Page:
}
    Even if you insist on your little type tags for instance variable names, do you really have to impose them on users of your class in the method names too? Anyway, this method shouldn't be static. It's going to be called on instances, not on the class as a whole.
    Java Code:
    [COLOR="Blue"]	public void setDueDate(int dueDate) {
    		this.dueDate = dueDate;
    	}
    [/COLOR]
    Note that it needs to be public as well -- users of your class will need to call it.
    Java Code:
    	public int getIntDueDate() {
    		return intDueDate;
    	}
    Same here.
    Java Code:
    [COLOR="Blue"]	public int getDueDate() {
    		return dueDate;
    	}
    [/COLOR]
    Keep it simple.
    Java Code:
    	private static void setAssnName(String strAssnName) {
    		Assignment.strAssnName = strAssnName;
    	}
    
    	public String getAssnName() {
    		return strAssnName;
    	}
    And of course the same goes for these.
    Java Code:
    [COLOR="Blue"]	public void setName(String name) {
                    this.name = name;
    	}
    
    	public String getName() {
    		return name;
    	}
    [/COLOR]
    This isn't bad...
    Java Code:
    	public String toString() {
    		return strAssnName + ": " + intDueDate;
    	}
    ...but it could be a little more readable:
    Java Code:
    [COLOR="Blue"]        public String toString() {
                    return "Assignment: " + getName() + " is due on " + getDueDate();
            }
    [/COLOR]
    It's good practice to use your getters, even in your other class methods. You'll be happier one day if you develop the habit.
    Java Code:
    	public boolean equals(String strCompare) {
    		if (strCompare == strAssnName)
    			return true;
    		else
    			return false;
    	}
    }
    Oops... comparing Strings with ==? Anyway, equals needs to take an Object argument.
    Java Code:
    [COLOR="Blue"]	public boolean equals(Object compareTo) {
                    if (this == compareTo) return true; // they are the same object
                    if (! (compareTo instanceof Assignment)) return false; // they need to be from the same class
                    if (getName().equals((Assignment)compareTo.getName())) return true; // the names match
                    return false;
    	}
    [/COLOR]
    This, by the way, would show two Assignments as equal if they had the same name, but different dueDates -- is that what you want?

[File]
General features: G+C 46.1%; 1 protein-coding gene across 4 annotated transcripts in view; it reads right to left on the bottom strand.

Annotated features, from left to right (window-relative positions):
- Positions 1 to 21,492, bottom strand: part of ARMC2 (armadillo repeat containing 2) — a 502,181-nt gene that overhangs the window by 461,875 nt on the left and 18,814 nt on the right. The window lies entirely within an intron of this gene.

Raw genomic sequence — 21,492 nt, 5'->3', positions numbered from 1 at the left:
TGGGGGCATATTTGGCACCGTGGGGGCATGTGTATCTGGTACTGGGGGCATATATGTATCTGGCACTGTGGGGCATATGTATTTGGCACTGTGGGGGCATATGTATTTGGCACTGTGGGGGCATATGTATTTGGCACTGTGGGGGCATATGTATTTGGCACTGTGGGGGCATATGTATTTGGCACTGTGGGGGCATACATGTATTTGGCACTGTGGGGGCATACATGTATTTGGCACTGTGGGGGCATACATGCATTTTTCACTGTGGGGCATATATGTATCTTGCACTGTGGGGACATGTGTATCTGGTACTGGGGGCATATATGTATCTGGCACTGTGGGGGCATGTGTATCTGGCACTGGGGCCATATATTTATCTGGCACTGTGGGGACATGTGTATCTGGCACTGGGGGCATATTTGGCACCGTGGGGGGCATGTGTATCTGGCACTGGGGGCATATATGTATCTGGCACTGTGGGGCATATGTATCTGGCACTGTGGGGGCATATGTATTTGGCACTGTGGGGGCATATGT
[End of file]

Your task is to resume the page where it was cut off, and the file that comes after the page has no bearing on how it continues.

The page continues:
Hope that helps!

    -Gary-
    Last edited by gcalvin; 03-28-2010 at 02:02 AM. Reason: added missing //

  10. #30
    moriarty is offline Member
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    Turns out it was from letting eclipse automatically create the get/set methods, it was calling them as Assignment.getAssnName.

    Learned my lesson, don't let eclipse do anything on it's own, lol.

    Edit;

    Gary.

    ...I love you.

    Kidding, but seriously...

    You guys have helped me beyond all recognition. I'll definitely be here more often, you've been extremely helpful. :D
    Last edited by moriarty; 03-28-2010 at 01:45 AM.

  11. #31
    gcalvin is offline Senior Member
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    Eclipse made your setters static because you made your instance variables static. And static methods would indeed need to be called with the class name, rather than with this. Sewage runs downhill. :p

    I hadn't seen your main() before, but break that up into methods. Again, it's about developing good habits. You write one thing at a time, and test one thing at a time, and then you put it away and don't mess with it. When you cram everything into main() you're going to make yourself crazy and break things that were working. Too many programmers get in the habit of thinking that methods are only about code re-use. They are about that, but they are also about encapsulation and decomposition. You break your code into methods that are small enough to understand, even if a method will only ever be called from one spot within another method.

    -Gary-